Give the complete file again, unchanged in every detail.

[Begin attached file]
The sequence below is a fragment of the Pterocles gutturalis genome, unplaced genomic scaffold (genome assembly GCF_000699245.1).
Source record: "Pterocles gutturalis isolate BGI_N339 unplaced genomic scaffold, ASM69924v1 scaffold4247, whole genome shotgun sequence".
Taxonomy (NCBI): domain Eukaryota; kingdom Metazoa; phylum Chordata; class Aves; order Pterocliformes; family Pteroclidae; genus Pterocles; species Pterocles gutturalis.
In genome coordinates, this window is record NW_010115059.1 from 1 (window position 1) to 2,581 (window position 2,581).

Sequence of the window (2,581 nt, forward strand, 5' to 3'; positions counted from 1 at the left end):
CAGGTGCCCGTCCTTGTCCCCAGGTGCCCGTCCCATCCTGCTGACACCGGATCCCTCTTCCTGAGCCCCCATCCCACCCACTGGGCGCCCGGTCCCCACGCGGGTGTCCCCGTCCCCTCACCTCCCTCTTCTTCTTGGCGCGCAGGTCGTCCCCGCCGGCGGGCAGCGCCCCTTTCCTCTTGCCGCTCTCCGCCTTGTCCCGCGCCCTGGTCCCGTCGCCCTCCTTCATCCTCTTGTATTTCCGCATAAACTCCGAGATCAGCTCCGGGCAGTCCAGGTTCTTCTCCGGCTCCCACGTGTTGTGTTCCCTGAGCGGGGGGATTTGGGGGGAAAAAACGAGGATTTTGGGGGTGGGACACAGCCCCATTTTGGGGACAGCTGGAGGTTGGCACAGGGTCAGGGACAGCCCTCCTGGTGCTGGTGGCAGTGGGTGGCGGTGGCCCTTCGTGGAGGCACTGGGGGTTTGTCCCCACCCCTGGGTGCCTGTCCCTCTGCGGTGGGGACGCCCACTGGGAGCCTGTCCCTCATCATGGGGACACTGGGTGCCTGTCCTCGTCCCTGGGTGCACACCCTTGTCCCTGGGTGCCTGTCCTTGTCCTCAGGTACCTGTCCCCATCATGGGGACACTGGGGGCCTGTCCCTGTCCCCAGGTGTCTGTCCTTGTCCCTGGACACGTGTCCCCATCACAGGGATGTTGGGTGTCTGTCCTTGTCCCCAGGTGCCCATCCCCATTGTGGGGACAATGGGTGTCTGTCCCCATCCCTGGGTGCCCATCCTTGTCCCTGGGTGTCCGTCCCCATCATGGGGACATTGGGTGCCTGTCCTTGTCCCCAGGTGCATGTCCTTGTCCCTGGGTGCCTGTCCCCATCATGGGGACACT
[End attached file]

The sequence below is a fragment of the Pterocles gutturalis genome, unplaced genomic scaffold (genome assembly GCF_000699245.1).
Source record: "Pterocles gutturalis isolate BGI_N339 unplaced genomic scaffold, ASM69924v1 scaffold4247, whole genome shotgun sequence".
Taxonomy (NCBI): domain Eukaryota; kingdom Metazoa; phylum Chordata; class Aves; order Pterocliformes; family Pteroclidae; genus Pterocles; species Pterocles gutturalis.
In genome coordinates, this window is record NW_010115059.1 from 1 (window position 1) to 2,581 (window position 2,581).

Sequence of the window (2,581 nt, forward strand, 5' to 3'; positions counted from 1 at the left end):
CAGGTGCCCGTCCTTGTCCCCAGGTGCCCGTCCCATCCTGCTGACACCGGATCCCTCTTCCTGAGCCCCCATCCCACCCACTGGGCGCCCGGTCCCCACGCGGGTGTCCCCGTCCCCTCACCTCCCTCTTCTTCTTGGCGCGCAGGTCGTCCCCGCCGGCGGGCAGCGCCCCTTTCCTCTTGCCGCTCTCCGCCTTGTCCCGCGCCCTGGTCCCGTCGCCCTCCTTCATCCTCTTGTATTTCCGCATAAACTCCGAGATCAGCTCCGGGCAGTCCAGGTTCTTCTCCGGCTCCCACGTGTTGTGTTCCCTGAGCGGGGGGATTTGGGGGGAAAAAACGAGGATTTTGGGGGTGGGACACAGCCCCATTTTGGGGACAGCTGGAGGTTGGCACAGGGTCAGGGACAGCCCTCCTGGTGCTGGTGGCAGTGGGTGGCGGTGGCCCTTCGTGGAGGCACTGGGGGTTTGTCCCCACCCCTGGGTGCCTGTCCCTCTGCGGTGGGGACGCCCACTGGGAGCCTGTCCCTCATCATGGGGACACTGGGTGCCTGTCCTCGTCCCTGGGTGCACACCCTTGTCCCTGGGTGCCTGTCCTTGTCCTCAGGTACCTGTCCCCATCATGGGGACACTGGGGGCCTGTCCCTGTCCCCAGGTGTCTGTCCTTGTCCCTGGACACGTGTCCCCATCACAGGGATGTTGGGTGTCTGTCCTTGTCCCCAGGTGCCCATCCCCATTGTGGGGACAATGGGTGTCTGTCCCCATCCCTGGGTGCCCATCCTTGTCCCTGGGTGTCCGTCCCCATCATGGGGACATTGGGTGCCTGTCCTTGTCCCCAGGTGCATGTCCTTGTCCCTGGGTGCCTGTCCCCATCATGGGGACACT